Great Britain

Vick Hope on why she never felt beautiful growing up and how Black Lives Matter gave her a voice

THE phrase “crowning glory” could have been invented to describe Vick Hope’s hair.

Her beautiful curls form a key part of her identity, but she admits that it’s
only in the last few years that she’s found the confidence to truly embrace them.

“I never saw hair like mine in magazines or on TV,” she says. “I thought it was horrible and frizzy and it didn’t look like any of the girls at school.”

Growing up in Newcastle, Vick rarely saw Afro hair outside of her immediate family and it reinforced the feelings of being different and “not quite good enough” that she’s wrestled with all her life.

She remembers as a young girl, wearing a T-shirt around her head and running around in the wind, imagining her hair was the “soft, straight and flowy” texture she longed for.

Whenever Vick and her Nigerian-born mum Adeline needed a haircut, they had to travel 100 miles south to Leeds, because back in the ’90s, there were no local salons catering for Afro hair.

“That again played into the feeling that I wasn’t quite as valid because my hair wasn’t important enough for there to be a salon to get it done at.” Vick pauses.

“I just felt really ugly growing up,” she says, with heartbreaking honesty. “I did not feel beautiful. I didn’t know anyone who looked like me, I felt my hair was messy and I remember asking my mum to wash the brown off me in the bath.

“Of course, who you are and what’s inside your head is more important than how you look, but that isn’t going to be nurtured properly if you don’t feel comfortable in your own skin.”

As she started experimenting with make-up, Vick, now 30, quickly learned that cosmetics for black and brown skin were scarce. Most brands would offer a whole spectrum of shades for white skin and then a single darker one, almost as a conciliatory after-thought.

I did not feel beautiful. I didn’t know anyone who looked like me, I felt my hair was messy and I remember asking my mum to wash the brown off me in the bath.

Vick Hope

“It was a ‘one-size-fits-all’ shade,” she says during our Zoom interview following her beauty issue cover shoot. “That’s changing now if you look at brands like Fenty Beauty by Rihanna, but there is still some way to go in terms of the range of tones on offer and the affordability. Fenty is not cheap.

“If there are no beauty products that cater for you, it almost feels like you’re not beautiful. And black women are beautiful. We’re all beautiful in so many different ways, but if you don’t see yourself represented then you start to feel like maybe you shouldn’t be there.”

Vick says there is greater black, Asian and minority ethnic representation in
beauty campaigns compared to a few years ago, but adds that it often feels
“tokenistic” and she recalls with disgust at once being told on a modelling shoot, that she was a “palatable” shade of brown.

“It can still feel like box-ticking – it would be very unusual, for example, to see two black women on the same shoot,” she says.

“And then there’s the way we’re represented. I see a lot of stereotyping in the styling or aesthetic of the shoot, where the black woman looks strong or
powerful and the white woman is softer and prettier. It doesn’t celebrate us for being nuanced and multi-faceted. There’s a long way to go before it feels truly representative and inclusive.”

One pivotal moment in Vick’s own life came three years ago when she was
introduced to award-winning hair stylist Michelle Sultan on a shoot. Vick
describes her as “the master” of Afro hair and it was Michelle who convinced her to ditch the straighteners and go natural.

“She taught me how to care for my curls and it’s been a project for three years now and I love it. I feel so free! I know it’s just hair but it feels so much a part of my identity now. I actually feel like it unleashed a side of my personality I’d not been able to explore.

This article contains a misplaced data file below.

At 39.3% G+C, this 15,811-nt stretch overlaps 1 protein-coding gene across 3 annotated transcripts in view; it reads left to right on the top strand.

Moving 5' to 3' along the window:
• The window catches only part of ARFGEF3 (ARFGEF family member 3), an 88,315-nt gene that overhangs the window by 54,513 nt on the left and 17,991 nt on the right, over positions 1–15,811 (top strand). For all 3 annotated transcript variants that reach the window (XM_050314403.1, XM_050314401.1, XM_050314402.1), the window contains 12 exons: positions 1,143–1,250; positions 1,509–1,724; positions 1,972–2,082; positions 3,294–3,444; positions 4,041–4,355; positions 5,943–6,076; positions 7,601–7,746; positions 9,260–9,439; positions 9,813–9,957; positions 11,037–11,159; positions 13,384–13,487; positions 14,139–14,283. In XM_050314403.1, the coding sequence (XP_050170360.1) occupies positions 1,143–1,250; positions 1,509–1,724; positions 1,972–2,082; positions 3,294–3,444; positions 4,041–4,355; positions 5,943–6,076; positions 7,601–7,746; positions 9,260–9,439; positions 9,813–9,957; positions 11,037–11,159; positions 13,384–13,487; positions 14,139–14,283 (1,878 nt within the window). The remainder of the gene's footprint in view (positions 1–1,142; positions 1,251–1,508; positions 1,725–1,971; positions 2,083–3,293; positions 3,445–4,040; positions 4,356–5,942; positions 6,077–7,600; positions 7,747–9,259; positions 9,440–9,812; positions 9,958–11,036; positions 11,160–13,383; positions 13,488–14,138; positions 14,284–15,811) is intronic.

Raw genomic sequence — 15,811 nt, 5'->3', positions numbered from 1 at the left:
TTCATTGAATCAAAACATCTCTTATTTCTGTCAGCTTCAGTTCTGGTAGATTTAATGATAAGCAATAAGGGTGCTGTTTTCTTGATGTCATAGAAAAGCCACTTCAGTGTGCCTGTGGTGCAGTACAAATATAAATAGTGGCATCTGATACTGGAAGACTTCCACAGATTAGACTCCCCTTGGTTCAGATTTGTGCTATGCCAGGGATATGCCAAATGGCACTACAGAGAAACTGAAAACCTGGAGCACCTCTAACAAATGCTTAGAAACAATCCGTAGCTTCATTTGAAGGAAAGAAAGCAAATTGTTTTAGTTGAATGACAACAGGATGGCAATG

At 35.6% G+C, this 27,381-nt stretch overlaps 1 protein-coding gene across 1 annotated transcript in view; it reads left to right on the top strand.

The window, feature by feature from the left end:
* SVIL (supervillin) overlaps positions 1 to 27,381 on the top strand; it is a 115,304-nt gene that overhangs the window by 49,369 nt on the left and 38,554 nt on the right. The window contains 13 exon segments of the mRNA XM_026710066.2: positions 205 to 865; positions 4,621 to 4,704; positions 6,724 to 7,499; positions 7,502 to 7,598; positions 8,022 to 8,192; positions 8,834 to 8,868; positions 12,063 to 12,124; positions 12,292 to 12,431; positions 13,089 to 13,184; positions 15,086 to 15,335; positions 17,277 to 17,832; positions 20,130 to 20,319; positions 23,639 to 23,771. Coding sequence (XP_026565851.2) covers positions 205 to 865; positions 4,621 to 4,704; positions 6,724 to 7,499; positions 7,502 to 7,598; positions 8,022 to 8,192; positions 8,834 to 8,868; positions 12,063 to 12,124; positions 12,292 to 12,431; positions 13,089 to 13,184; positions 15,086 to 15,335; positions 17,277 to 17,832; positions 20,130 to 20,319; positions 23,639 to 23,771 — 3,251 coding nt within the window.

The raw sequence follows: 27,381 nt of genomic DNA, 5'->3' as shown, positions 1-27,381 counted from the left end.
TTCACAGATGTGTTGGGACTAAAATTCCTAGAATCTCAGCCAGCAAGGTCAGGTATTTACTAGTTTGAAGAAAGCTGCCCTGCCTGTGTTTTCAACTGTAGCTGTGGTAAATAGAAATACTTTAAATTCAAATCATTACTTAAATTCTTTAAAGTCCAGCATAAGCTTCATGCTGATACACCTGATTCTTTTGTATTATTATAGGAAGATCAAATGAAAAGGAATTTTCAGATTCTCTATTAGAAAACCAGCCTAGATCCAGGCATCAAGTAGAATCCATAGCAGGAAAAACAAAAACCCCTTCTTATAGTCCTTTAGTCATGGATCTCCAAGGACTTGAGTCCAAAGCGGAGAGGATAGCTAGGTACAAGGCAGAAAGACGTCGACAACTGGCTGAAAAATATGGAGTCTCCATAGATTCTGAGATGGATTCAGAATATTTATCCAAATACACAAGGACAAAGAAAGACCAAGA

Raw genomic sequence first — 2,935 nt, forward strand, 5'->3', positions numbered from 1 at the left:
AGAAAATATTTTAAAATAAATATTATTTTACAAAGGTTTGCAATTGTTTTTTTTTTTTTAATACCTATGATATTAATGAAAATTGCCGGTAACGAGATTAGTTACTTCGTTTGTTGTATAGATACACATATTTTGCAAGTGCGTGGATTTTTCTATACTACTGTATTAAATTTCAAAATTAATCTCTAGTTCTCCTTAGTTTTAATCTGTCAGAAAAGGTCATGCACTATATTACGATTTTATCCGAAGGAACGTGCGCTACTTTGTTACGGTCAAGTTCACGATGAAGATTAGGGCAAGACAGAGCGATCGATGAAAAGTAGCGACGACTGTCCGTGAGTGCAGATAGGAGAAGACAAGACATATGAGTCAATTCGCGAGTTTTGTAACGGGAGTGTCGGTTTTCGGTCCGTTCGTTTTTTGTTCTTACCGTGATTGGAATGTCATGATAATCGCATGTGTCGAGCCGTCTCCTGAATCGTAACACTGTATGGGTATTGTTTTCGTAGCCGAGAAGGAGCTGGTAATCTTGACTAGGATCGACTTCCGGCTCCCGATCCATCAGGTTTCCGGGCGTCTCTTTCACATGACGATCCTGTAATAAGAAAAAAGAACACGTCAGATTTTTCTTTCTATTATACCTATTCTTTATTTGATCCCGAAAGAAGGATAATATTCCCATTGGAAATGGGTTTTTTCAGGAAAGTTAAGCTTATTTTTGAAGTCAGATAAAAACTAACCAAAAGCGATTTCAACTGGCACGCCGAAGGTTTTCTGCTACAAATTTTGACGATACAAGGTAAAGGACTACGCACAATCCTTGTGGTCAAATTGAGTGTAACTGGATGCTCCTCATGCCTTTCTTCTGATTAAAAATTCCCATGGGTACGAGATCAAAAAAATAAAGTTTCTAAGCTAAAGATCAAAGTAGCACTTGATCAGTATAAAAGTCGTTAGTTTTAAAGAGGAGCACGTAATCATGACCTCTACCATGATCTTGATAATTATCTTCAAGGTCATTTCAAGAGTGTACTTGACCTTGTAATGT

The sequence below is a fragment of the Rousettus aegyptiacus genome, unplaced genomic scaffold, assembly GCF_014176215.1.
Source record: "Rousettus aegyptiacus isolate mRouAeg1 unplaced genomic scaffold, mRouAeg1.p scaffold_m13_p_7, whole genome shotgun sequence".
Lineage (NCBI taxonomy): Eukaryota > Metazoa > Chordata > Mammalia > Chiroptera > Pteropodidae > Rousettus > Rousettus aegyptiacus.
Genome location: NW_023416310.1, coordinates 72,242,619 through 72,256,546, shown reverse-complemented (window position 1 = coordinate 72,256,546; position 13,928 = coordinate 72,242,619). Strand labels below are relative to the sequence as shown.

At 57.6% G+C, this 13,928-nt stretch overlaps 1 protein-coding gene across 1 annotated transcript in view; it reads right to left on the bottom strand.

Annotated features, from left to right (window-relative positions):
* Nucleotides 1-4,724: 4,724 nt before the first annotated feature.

“While it’s not a tight Afro like my mum’s because I’m mixed race [Vick’s dad Nigel is white British], I feel like this is me wearing my culture and my heritage with pride. This is who I am.”

I know it’s just hair but it feels so much a part of my identity now. I actually feel like it unleashed a side of my personality I’d not been able to explore.

Vick Hope

Vick now works with Shea Moisture UK who champion natural hair and she
finds it heartening whenever she receives messages from young followers asking how to nurture their curls rather than trying to “straighten them away”.

But the past few weeks have been physically, mentally and emotionally
exhausting. Since the death of George Floyd in Minneapolis, which sparked the Black Lives Matter protests across the world, Vick has marched, campaigned, shared an abundance of information and resources on social media, spoken powerfully and publicly about her own experiences of racism and had draining conversations in real life and online.

“Speaking out wasn’t a conscious choice as much as I felt like I couldn’t not. It doesn’t feel like it’s just performative, it feels like this is happening and we’re going to make meaningful change and I want to do all I can to help that.

“It’s tangible. I’ve heard so many people talking about ally-ship and that it’s not enough not to be racist, you need to be actively anti-racist. People want to understand the history and the roots and it doesn’t feel like they’re just jumping on a bandwagon, it feels like they’re starting to listen and learn.

“That this movement managed to cut through a pandemic shows the importance of it. The moment had to be seized because racism is a pandemic in itself.”

Opening up about both the overt and more insidious racism that has shaped her life has taken Vick to some painful places and unlocked many upsetting
memories, but it’s also lifted a weight and strengthened bonds with her three younger brothers Louis, Theo and Gabriel.

“I’ve not really spoken about race before. I’ve never felt I was in a position to. I grew up in Newcastle which is predominantly white, went to Cambridge [University, where she studied modern languages] which is predominantly white, and the industry I work in is predominantly white.

"When you’re young, you just want to fit in. I didn’t want to put my head above the parapet. But when there’s a boiling point like with George Floyd, which became a catalyst for a movement… it’s made me do a lot of looking inwards and I’ve thought about my racial identity for the first time.

" I’d explored the culture in terms of my Nigerian background but the racism I’ve encountered, I’d compartmentalised and never addressed. I’ve done that now through conversations with family – my brothers in
particular – my friends and people I don’t even know on the internet!”

She’s thought back to the numerous times she was stopped and searched by the police – always when she was with one of her brothers and normally when they were in one of the more upmarket neighbourhoods of Newcastle.